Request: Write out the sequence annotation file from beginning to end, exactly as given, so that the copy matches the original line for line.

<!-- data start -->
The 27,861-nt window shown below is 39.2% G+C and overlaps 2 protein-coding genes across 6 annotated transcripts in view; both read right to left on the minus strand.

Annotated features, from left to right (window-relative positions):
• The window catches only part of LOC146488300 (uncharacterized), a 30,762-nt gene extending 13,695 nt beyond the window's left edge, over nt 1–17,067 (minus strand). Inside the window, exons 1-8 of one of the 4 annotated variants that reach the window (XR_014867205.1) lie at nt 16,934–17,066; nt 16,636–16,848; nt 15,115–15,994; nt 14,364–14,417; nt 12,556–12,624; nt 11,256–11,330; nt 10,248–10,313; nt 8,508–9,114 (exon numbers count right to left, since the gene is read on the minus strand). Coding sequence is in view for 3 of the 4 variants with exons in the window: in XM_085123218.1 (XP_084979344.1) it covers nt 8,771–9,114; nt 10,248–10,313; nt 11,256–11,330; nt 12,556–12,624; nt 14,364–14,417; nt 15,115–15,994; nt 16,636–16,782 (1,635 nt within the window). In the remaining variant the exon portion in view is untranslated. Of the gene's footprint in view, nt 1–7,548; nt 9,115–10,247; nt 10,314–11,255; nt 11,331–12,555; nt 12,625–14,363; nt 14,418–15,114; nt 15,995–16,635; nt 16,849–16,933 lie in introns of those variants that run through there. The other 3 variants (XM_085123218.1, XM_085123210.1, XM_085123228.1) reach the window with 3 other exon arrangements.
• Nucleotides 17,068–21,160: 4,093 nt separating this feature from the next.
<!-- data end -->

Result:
The 27,861-nt window shown below is 39.2% G+C and overlaps 2 protein-coding genes across 6 annotated transcripts in view; both read right to left on the minus strand.

Annotated features, from left to right (window-relative positions):
• The window catches only part of LOC146488300 (uncharacterized), a 30,762-nt gene extending 13,695 nt beyond the window's left edge, over nt 1–17,067 (minus strand). Inside the window, exons 1-8 of one of the 4 annotated variants that reach the window (XR_014867205.1) lie at nt 16,934–17,066; nt 16,636–16,848; nt 15,115–15,994; nt 14,364–14,417; nt 12,556–12,624; nt 11,256–11,330; nt 10,248–10,313; nt 8,508–9,114 (exon numbers count right to left, since the gene is read on the minus strand). Coding sequence is in view for 3 of the 4 variants with exons in the window: in XM_085123218.1 (XP_084979344.1) it covers nt 8,771–9,114; nt 10,248–10,313; nt 11,256–11,330; nt 12,556–12,624; nt 14,364–14,417; nt 15,115–15,994; nt 16,636–16,782 (1,635 nt within the window). In the remaining variant the exon portion in view is untranslated. Of the gene's footprint in view, nt 1–7,548; nt 9,115–10,247; nt 10,314–11,255; nt 11,331–12,555; nt 12,625–14,363; nt 14,418–15,114; nt 15,995–16,635; nt 16,849–16,933 lie in introns of those variants that run through there. The other 3 variants (XM_085123218.1, XM_085123210.1, XM_085123228.1) reach the window with 3 other exon arrangements.
• Nucleotides 17,068–21,160: 4,093 nt separating this feature from the next.